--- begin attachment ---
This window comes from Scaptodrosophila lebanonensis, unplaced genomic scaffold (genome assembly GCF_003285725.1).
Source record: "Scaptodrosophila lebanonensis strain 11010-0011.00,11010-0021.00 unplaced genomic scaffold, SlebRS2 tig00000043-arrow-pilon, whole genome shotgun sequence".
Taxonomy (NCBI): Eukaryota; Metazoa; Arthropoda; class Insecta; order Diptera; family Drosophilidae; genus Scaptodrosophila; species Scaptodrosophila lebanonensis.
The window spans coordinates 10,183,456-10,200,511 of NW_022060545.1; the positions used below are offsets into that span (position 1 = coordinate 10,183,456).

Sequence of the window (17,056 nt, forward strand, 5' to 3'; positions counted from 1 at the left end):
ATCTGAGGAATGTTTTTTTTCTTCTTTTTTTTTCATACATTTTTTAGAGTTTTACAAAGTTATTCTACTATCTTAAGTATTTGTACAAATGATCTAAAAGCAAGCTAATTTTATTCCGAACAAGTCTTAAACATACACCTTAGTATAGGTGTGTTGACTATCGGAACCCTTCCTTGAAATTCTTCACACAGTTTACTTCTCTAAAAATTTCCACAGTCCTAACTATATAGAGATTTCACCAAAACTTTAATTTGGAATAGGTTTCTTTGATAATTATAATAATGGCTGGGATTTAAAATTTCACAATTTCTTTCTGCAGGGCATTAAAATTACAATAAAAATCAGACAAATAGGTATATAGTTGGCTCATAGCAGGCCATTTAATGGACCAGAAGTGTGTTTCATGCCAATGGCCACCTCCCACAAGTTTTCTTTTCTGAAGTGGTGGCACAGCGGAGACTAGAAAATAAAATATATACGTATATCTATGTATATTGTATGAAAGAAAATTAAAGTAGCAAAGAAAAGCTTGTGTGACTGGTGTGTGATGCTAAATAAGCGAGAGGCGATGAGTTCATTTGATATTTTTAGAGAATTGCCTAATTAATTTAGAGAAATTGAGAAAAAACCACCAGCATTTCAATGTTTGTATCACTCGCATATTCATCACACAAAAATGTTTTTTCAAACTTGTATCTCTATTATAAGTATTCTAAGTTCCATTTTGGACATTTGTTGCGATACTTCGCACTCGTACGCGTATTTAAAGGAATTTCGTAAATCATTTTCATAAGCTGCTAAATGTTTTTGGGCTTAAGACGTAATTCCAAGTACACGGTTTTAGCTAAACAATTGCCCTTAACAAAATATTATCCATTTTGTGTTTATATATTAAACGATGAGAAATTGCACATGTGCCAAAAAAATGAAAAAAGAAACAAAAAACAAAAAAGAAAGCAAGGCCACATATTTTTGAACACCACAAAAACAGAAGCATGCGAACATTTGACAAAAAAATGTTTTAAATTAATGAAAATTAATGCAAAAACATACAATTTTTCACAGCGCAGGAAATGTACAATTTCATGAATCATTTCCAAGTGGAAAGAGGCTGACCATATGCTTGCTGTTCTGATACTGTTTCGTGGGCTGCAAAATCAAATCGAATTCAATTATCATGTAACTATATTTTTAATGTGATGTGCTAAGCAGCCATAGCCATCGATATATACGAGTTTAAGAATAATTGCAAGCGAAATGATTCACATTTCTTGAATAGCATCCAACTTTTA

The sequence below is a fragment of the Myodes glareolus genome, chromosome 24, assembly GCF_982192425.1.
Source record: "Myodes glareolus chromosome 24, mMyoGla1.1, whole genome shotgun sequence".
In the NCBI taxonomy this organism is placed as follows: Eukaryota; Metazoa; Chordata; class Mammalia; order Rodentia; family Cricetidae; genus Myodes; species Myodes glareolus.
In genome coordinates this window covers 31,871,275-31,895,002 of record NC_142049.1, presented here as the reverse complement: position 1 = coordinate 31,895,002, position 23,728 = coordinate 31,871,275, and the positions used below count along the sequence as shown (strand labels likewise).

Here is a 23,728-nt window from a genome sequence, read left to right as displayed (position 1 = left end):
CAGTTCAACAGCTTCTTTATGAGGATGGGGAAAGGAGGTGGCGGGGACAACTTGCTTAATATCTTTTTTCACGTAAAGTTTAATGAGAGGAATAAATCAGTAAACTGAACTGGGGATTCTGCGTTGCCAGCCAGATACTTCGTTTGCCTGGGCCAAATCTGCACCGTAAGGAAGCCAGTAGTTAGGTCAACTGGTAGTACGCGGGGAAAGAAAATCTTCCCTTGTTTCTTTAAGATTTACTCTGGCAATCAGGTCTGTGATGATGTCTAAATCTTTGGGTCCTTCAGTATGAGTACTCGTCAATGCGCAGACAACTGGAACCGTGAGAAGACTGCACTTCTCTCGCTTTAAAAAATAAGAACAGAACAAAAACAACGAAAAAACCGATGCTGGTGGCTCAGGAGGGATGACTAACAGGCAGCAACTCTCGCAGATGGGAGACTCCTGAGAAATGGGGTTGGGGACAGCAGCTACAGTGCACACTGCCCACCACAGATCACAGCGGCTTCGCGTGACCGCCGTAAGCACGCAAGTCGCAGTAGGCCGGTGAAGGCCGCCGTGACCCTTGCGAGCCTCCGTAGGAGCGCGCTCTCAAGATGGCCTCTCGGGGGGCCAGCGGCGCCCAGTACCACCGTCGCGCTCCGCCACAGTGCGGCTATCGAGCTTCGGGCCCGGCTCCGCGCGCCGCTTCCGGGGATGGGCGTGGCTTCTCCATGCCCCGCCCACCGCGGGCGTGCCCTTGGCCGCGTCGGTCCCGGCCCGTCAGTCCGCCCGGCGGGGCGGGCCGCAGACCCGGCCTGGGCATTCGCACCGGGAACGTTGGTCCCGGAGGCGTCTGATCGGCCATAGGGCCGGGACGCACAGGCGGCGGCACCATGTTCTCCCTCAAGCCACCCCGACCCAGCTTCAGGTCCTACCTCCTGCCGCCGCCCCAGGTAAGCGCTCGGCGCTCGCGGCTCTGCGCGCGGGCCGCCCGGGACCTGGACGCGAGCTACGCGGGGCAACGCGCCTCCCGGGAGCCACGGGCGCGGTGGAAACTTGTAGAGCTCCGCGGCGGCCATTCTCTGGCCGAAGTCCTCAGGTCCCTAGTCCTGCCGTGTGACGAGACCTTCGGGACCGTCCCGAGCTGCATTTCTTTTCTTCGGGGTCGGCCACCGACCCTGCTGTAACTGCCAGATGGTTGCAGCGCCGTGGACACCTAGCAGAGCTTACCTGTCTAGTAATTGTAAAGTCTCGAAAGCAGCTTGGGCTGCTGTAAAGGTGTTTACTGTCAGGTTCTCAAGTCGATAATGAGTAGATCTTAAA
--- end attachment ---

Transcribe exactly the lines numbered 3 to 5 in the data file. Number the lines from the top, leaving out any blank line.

Taxonomy (NCBI): Eukaryota; Metazoa; Arthropoda; class Insecta; order Diptera; family Drosophilidae; genus Scaptodrosophila; species Scaptodrosophila lebanonensis.
The window spans coordinates 10,183,456-10,200,511 of NW_022060545.1; the positions used below are offsets into that span (position 1 = coordinate 10,183,456).

Sequence of the window (17,056 nt, forward strand, 5' to 3'; positions counted from 1 at the left end):